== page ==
The History Man
Added to this was the fact that a win here would bring Rossi's total of premier class wins up to 68, equal with the legendary Giacomo Agostini. Agostini had dominated the sport in the 1960s and early 1970s, making a habit of winning every race until he secured a title, then taking the rest of the season off. To draw level with Agostini in an era of much more closely fought competition would brighten Rossi's star still further beyond it's already blazing brilliance.
As if this were not enough, Rossi would have the opportunity of achieving this incredible milestone less than 10 miles from his home town of Tavullia. In fact, almost the entire population of Tavullia had turned up at the track to cheer Rossi on, and watch him enter the history books. They had even gone so far as to hold a town council meeting at the track, with one of the items of business the appointment of Valentino Rossi as honorary mayor for a day.
The scene was set, the actors had taken the stage, all that was needed was a deft storyteller to allow the tale to unfurl as the fans and followers had scripted it in their minds. A thrilling race-long battle with his archrival Casey Stoner, followed by a final pass for the lead at the final hairpin, with Rossi courageously holding the Australian champion off for the win over the line. Everything was in place for a repeat of the Laguna Seca race, with the same intended outcome. They just needed to roll the film, and let it all play out.
In most countries, the place you put a race track is somewhere nice and quiet, a long way from civilization - or at least neighbors who might complain. You may, like the Ricardo Tormo circuit in Valencia, locate it a couple of miles from the nearest town, and well out of earshot of the local residents. Alternatively, like Donington, you may choose to situate it under the flight path of a regional airport, to ensure that any noise problems are rendered irrelevant by the air traffic overhead.
But not in Italy. To say that Italians are keen on motorsports is like saying squirrels are not averse to the odd nut or two. Take a trip around Italy and you won't be able to avoid the sights and sounds of motorized racing of one form or another. Posters and photographs of racers on both two wheels and four adorn the walls of bars the length and breadth of the country, and almost every village has someone riding around on an immaculate example of race-bred exotica.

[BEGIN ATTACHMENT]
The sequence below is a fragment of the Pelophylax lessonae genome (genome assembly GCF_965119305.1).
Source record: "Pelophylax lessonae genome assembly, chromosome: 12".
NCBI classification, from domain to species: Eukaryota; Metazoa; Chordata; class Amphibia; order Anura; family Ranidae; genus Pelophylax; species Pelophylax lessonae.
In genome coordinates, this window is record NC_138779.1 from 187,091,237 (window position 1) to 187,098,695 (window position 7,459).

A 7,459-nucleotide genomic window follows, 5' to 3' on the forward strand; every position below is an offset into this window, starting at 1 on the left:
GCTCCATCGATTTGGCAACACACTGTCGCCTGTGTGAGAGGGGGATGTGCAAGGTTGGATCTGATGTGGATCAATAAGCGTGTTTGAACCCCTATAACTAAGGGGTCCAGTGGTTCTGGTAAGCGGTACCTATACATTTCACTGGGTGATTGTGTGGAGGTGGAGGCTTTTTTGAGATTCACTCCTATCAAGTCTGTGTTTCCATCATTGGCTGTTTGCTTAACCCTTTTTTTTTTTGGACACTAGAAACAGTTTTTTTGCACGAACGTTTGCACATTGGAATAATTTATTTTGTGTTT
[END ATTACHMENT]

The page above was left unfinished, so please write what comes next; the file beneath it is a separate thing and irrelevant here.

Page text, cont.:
This love of motor racing results in some remarkable locations for race tracks. Perhaps the most remarkable of all is Monza, which sits in a spacious and beautiful town park, right in the middle of a large suburb of Milan. One minute, you're watching a young couple jog past, and enjoying the rhythmical clip-clop as a horse and rider trots by, the next the shriek of a four-cylinder superbike shatters the sylvan serenity, closely followed by the rabid bark of a 90 degree twin being thrashed within an inch of its life.
Sun, Sea, And Strokers
Having seen Monza, Misano is barely a surprise. Located just a few hundred yards from one of the busiest and most glamorous resorts along Italy's Adriatic riviera, in any other country, the circuit's location would be utterly insane. In motorcycle-crazy Italy, it is just the opposite. After all, what could be better than to spend the morning lounging on the beach, head off to the track to watch some world-class racing in the afternoon, to return for a quick dip in the sea to cool off, and finish up the evening with some outstanding Italian food and wine at a restaurant overlooking the beautiful Adriatic sea. To the Italians, it makes perfect sense, and frankly, it's hard to fault their logic.
If the surroundings of the Misano circuit approach perfection, the track itself is a little bit of a letdown. The location itself plays a part here: built at the edge of wide, flat expanse of the Po valley, the track is pretty well flat, with no elevation changes to speak of. What's more, since the direction of the track was reversed in an attempt to improve safety - a concession to get MotoGP to return after a crash there in 1993 left Wayne Rainey in a wheelchair - the circuit has lost many of the other features that gave it its character and made it special.